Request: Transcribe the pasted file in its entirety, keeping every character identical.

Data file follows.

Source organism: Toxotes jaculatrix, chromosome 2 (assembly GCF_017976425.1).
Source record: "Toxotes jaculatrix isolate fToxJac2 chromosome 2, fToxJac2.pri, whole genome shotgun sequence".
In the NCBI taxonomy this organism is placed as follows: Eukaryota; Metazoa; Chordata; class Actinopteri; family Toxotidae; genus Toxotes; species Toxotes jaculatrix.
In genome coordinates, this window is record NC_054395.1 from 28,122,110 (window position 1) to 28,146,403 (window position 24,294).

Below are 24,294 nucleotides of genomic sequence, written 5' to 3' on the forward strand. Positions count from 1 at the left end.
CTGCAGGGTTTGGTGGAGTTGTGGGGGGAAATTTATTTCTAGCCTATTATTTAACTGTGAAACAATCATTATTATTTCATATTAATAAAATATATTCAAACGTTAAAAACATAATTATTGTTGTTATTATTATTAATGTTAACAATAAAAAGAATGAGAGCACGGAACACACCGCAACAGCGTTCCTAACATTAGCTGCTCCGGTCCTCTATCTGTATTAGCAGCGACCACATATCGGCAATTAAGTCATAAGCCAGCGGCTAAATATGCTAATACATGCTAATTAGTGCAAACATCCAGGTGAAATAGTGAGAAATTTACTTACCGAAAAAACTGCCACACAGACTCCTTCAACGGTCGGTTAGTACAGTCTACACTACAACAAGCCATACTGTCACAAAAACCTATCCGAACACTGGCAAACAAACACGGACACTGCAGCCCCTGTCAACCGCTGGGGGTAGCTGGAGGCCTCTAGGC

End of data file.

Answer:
Source organism: Toxotes jaculatrix, chromosome 2 (assembly GCF_017976425.1).
Source record: "Toxotes jaculatrix isolate fToxJac2 chromosome 2, fToxJac2.pri, whole genome shotgun sequence".
In the NCBI taxonomy this organism is placed as follows: Eukaryota; Metazoa; Chordata; class Actinopteri; family Toxotidae; genus Toxotes; species Toxotes jaculatrix.
In genome coordinates, this window is record NC_054395.1 from 28,122,110 (window position 1) to 28,146,403 (window position 24,294).

Below are 24,294 nucleotides of genomic sequence, written 5' to 3' on the forward strand. Positions count from 1 at the left end.
CTGCAGGGTTTGGTGGAGTTGTGGGGGGAAATTTATTTCTAGCCTATTATTTAACTGTGAAACAATCATTATTATTTCATATTAATAAAATATATTCAAACGTTAAAAACATAATTATTGTTGTTATTATTATTAATGTTAACAATAAAAAGAATGAGAGCACGGAACACACCGCAACAGCGTTCCTAACATTAGCTGCTCCGGTCCTCTATCTGTATTAGCAGCGACCACATATCGGCAATTAAGTCATAAGCCAGCGGCTAAATATGCTAATACATGCTAATTAGTGCAAACATCCAGGTGAAATAGTGAGAAATTTACTTACCGAAAAAACTGCCACACAGACTCCTTCAACGGTCGGTTAGTACAGTCTACACTACAACAAGCCATACTGTCACAAAAACCTATCCGAACACTGGCAAACAAACACGGACACTGCAGCCCCTGTCAACCGCTGGGGGTAGCTGGAGGCCTCTAGGC